I’m writing this post a bit late, but the information is still fresh in my mind so it’s all good.
The topic of the day was my last long training run, which happened on Sunday July 22nd. For those of you counting you will note this is exactly 4 weekends out from Leadville. And, potentially, the start of my last “big week” of training.
Here’s our route, before I get into it:
We (Matt the Aussie and I) decided to run from the start to Twin Lakes. Normally my long run is an out-and-back, but together we shuttled a car out to Twin Lakes so we could run more of the course. More enjoyable, and beneficial to get a sense of how my planned pacing was going to feel.
We started off pretty late. I had dog-sitters coming to let the dog out at 10 and 12, so I didn’t have much choice in the matter, and it took an hour to shuttle the car out anyway.
Finally we got started at 7:41 AM.
The route starts off on West 6th St., and heads down the hill on paved road, then after a short zig-zag you’re still headed West, but on a dirt road they call “The Boulevard”. In the morning, it is downhill and pleasant. And for once I made it without having to poop in the woods.
After a while it plummets down a rough steep hill, then you turn right, heading North past some gross houses and junky cars. Why do poor people have so many damned junky cars? Idiots. Clean up your goddamn yard, you’re disgusting. Oh, and of course there’s the chained up dog, and the lawn ornaments. Classic! Thankfully it’s only a short section, then you turn West again, and run a short road segment.
Now you’re running on flat terrain, and approaching the lake. You have to go along a dirt road for a bit longer, then up a short powerline cutout that is steep, dusty and loose. We just walked it, of course. No one would run it, except maybe the course record-setter. But honestly, even he should walk it.
Then you zig and zag and you’re on the start to the Turquoise Lake trail.
As I mentioned previously, my strategy is to walk briefly every 12 minutes, and get a drink of water. Every other time I eat 100 calories or so. This works out pretty well, slowing down my average pace to something more reasonable for a 24 hour race, and giving the legs a little rest. It’s also tough to not want to race fast early on, and the walk breaks are a nice reminder that you’ve got all day to make up time, so hold your horses, Pony Boy.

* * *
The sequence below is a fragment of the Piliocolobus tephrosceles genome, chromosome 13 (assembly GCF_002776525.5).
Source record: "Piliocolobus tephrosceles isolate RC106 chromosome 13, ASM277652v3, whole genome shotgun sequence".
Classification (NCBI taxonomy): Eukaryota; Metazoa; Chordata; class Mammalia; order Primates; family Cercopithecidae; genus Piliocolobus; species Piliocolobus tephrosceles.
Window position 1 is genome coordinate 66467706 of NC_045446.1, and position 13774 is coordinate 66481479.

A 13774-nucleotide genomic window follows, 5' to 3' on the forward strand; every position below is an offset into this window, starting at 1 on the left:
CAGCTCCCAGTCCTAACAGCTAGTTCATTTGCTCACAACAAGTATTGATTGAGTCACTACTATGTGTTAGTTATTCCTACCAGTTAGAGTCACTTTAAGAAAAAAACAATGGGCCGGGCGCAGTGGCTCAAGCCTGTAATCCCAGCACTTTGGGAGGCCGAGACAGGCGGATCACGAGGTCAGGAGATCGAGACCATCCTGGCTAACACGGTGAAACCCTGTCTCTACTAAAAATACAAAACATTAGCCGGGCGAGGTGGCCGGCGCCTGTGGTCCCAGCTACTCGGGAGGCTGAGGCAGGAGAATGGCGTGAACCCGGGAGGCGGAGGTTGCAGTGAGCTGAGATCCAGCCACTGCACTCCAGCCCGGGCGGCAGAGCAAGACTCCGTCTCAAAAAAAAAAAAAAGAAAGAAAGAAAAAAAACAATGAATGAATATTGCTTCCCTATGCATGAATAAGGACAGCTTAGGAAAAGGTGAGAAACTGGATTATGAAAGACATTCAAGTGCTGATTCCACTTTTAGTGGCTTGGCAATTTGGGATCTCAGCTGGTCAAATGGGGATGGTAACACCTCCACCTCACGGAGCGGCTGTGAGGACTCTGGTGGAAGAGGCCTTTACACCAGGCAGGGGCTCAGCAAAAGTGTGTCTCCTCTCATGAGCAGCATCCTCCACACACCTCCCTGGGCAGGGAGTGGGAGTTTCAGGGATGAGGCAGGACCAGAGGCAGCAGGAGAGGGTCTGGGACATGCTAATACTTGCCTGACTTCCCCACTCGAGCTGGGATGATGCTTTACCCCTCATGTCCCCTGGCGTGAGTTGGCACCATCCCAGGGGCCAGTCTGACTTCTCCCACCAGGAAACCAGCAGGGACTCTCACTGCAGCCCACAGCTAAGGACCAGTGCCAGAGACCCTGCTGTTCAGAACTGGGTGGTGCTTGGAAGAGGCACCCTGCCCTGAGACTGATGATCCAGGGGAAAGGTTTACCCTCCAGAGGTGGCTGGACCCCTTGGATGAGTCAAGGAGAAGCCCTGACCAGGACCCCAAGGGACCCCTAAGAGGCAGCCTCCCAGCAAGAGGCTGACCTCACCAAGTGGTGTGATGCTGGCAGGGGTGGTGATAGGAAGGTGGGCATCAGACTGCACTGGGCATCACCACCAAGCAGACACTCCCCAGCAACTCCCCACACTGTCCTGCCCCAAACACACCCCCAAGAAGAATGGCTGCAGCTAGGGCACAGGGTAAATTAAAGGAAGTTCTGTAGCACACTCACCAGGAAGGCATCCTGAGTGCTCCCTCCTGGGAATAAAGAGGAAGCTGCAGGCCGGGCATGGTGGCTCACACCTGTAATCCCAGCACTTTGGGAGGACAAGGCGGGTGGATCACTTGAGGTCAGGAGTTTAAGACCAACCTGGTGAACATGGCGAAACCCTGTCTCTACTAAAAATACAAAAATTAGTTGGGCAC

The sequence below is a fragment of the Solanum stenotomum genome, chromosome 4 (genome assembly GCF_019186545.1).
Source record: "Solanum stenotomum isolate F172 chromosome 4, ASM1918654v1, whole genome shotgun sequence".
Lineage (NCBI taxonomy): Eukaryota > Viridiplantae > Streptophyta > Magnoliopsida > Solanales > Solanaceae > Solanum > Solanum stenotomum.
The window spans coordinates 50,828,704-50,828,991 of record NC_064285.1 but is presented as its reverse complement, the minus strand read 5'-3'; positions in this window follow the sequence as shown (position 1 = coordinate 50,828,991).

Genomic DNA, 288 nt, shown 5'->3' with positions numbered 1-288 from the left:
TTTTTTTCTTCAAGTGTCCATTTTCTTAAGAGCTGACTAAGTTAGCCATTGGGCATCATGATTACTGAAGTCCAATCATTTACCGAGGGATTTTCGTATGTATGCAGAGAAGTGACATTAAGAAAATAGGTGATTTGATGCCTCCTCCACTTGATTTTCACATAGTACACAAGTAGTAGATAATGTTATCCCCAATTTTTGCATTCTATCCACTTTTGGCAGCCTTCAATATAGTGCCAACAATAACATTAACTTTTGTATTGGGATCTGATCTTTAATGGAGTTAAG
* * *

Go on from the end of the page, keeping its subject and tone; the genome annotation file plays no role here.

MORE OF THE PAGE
Matt seemed fine with adopting my strategy, so that’s what we did.
Turquoise Lake trail I’ve been on a thousand times with the dog, and I’m fuckin’ sick of it. It just drags on forever. It’s actually 10.2 km to the Matchless boat ramp, and another 11+ km to May Queen! In fact, other than Hope Pass, the Turquoise Lake section is the longest pure trail section of the course. It’s never-ending.
But of course we felt great, early on, and were moving pretty quick. The 24-hour Peterson Plan says roughly 1:05 to Matchless, (at 10.2 km) which we did almost exactly. The target to May Queen campground is 2:25 total, at a predicted 21.7 km. We ended up coming into May Queen a bit early, at 2:16 and 20.33 km. So the distance to May Queen is a bit shorter per the Garmin, which is nice, and we ran a bit too fast. That includes a 5 minute toilet stop too. So I think I’ll aim for 1:10 to Matchless and 2:25 to May Queen.
At May Queen I was feeling it a tiny bit, and it was getting kinda hot. We ran by the campground, and saw some teenagers sitting in lawn chair shooting guns (plastic toy pistols) at a target in a tree. Matt was like “What the fuck!” and I had to laugh. America! “Get yer guns, we’re goin’ on vacation!”
[Side note: Apparently gun sales have skyrocketed after the Aurora theatre shootings. Christ. Makes sense to me!]
After May Queen there’s a painful uphill road section, then you hit the first stretch of Colorado Trail. It’s a nice, very runnable but fairly rocky section, which Tona and I have explored before. (I also ran it during the training camp, once at night.) It’s quite long, and many race reports say it feels just endless on the way back. Of course, what section of the course doesn’t? It is longer than you think though, I will agree! It pops you out onto Hagerman Road at the 23.8 km mark, so it’s a roughly 2 mile stretch.